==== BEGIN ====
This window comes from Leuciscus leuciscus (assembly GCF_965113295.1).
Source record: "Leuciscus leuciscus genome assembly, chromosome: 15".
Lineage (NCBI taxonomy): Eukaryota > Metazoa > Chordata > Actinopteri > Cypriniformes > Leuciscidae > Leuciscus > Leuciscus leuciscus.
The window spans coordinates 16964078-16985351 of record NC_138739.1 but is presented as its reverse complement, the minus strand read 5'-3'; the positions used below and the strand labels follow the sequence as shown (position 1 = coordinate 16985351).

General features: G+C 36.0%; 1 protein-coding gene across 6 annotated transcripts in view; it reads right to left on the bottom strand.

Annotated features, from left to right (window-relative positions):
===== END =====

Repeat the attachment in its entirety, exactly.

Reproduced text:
This window comes from Leuciscus leuciscus (assembly GCF_965113295.1).
Source record: "Leuciscus leuciscus genome assembly, chromosome: 15".
Lineage (NCBI taxonomy): Eukaryota > Metazoa > Chordata > Actinopteri > Cypriniformes > Leuciscidae > Leuciscus > Leuciscus leuciscus.
The window spans coordinates 16964078-16985351 of record NC_138739.1 but is presented as its reverse complement, the minus strand read 5'-3'; the positions used below and the strand labels follow the sequence as shown (position 1 = coordinate 16985351).

General features: G+C 36.0%; 1 protein-coding gene across 6 annotated transcripts in view; it reads right to left on the bottom strand.

Annotated features, from left to right (window-relative positions):